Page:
Iraq’s fight to defeat the Islamic State won’t end with the military defeat of the group.
As the US-backed Iraqi Security Forces liberated Mosul and Tal Afar this summer, retreating fighters continued to leave behind scores of complex improvised explosive devices (IEDs), deliberately hidden in populated areas to kill and injure civilians. US officials tell Al-Monitor that American support for the Herculean effort to clear those vestiges of the three-year war might be needed for decades.
“If you’re looking at the scope of contamination in these areas that have been liberated from [IS], it’s analogous to Europe after World War II [where] they’re still finding stuff today,” Jerry Guilbert, deputy director for programs in the State Department’s Office of Weapons Removal and Abatement, told Al-Monitor. “This is ultimately going to have to be viewed as a long-term problem that’s in need of a local solution. It’s going to take years and years and hundreds of millions of dollars to clean up all of it.”
"It’s going to take years and years and hundreds of millions of dollars to clean up all of it."
US and Iraqi troops have been dealing with the IED threat since the beginning of US military operations in Iraq in 2003. The State Department estimates that Iraq is contaminated by up to 15 million land mines and unexploded ordnance, some dating back as far as the 1940s.
To deal with the threat, the Donald Trump administration has requested $40 million in Iraqi demining funds for the fiscal year that starts Oct. 1, more than twice the initial fiscal year 2017 request (supplemental funding eventually brought that total to $48 million). From 2003 through 2015, the United States spent more than $300 million on bomb disposal in Iraq, according to the State Department.
While State Department demining efforts in Iraq have historically focused on cleaning up after conflicts such as the Iran-Iraq War in the 1980s and hazards left during Saddam Hussein’s occupation of Kuwait, officials say IS militants have deliberately targeted civilians in densely populated areas. They’ve placed booby traps in everything from household products such as refrigerators, shoe racks and vacuum cleaners to dead bodies.
One US-partnered organization even found IEDs in Syrian peach orchards, specifically designed to deny food supplies to returning villagers. The extent of civilian-targeted explosives left in the group’s wake is like nothing State Department officials have seen in the history of the weapons-removal program, which has operated in more than 30 countries for a quarter of a century.
IS “is trying to sow confusion, tragedy and death in its wake as it recedes,” Guilbert said. “It’s a level of evil that we just haven’t seen elsewhere.”
The UN Office for the Coordination of Humanitarian Affairs estimates that most Iraqi cities retaken from IS will require IED clearance for residents to return. A UN Security Council resolution adopted last year also calls on Iraq’s government to accelerate the clearance of IEDs from areas liberated from IS to speed up the return of refugees and internally displaced people, who still number in the millions.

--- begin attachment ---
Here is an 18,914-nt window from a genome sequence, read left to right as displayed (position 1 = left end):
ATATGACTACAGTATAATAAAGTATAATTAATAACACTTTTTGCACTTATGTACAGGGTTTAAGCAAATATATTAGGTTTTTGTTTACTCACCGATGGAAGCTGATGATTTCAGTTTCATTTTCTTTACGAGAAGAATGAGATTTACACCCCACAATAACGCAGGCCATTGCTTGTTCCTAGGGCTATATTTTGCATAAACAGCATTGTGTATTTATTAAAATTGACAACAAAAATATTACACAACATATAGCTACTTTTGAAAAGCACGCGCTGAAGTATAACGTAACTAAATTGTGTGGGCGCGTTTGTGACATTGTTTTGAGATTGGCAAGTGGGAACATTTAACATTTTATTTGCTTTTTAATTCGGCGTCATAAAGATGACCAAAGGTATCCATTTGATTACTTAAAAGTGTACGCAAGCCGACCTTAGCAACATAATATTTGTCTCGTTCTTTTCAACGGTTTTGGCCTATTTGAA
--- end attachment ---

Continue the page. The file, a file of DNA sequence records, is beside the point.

While demining organizations can only account for a fraction of casualties in Iraq, the Landmine and Cluster Munition Monitor identified 39 victims of booby traps in 2016. In 2015, undetonated explosives caused at least 55 casualties, and another 63 the year before.
To deal with the threat, the State Department-led program to clear Iraq of IS' IEDs is taking an approach that's different from traditional explosive ordnance programs. Working with the United Nations, the Iraqi government and local administrators in heavily contaminated cities like Mosul and Ramadi, US officials are directing an audit of key critical infrastructure threatened by the explosives before doing a broader survey. Explosive ordnance disposal teams that include contractors and military personnel also continue to follow the front lines of combat.
The US-led coalition has helped train more than 110,000 Iraqi security personnel, including instructions for countering IEDs, Pentagon officials say. While the State Department eventually hopes to leave the Iraqis in charge of IED clearance, the difficulty of clearing densely populated areas jammed with explosives that have multiple switches means that the effort often requires ordnance-disposal experts with 15 years of experience in a modern military force.
In cities such as Mosul, much of which was leveled in the house-to-house fight to clear IS, IEDs have been found tangled amid the remaining infrastructure and rubble, making them challenging to remove safely.
“This goes all the way back to 2003. They had to do kind of the same thing — clearing mines and ordnance,” Mark Hiznay, associate director of the Arms Division at Human Rights Watch, told Al-Monitor. “This new conflict has added a new layer of dealing with the legacy of war. Think of it as lasagna, piled up on top of each other.”
Record levels of US-led coalition airstrikes have also left behind hazards. The Associated Press reported that Lt. Gen. Stephen Townsend, departing commander of the US-backed campaign to defeat IS, had declassified 81 locations where anti-militant airstrikes left unexploded munitions. A spokesperson for the operation told Al-Monitor that the information was provided to UN demining partners through the US Embassy in Baghdad.
Even though IS has lost more than 90% of the area in Iraq that it once considered its caliphate, State Department officials insist the program will continue to be a US focus even after the defeat of the militant group.
“We’re probably going to remain involved in Iraq for a while,” Guilbert said. “This is a major priority for the US government.”
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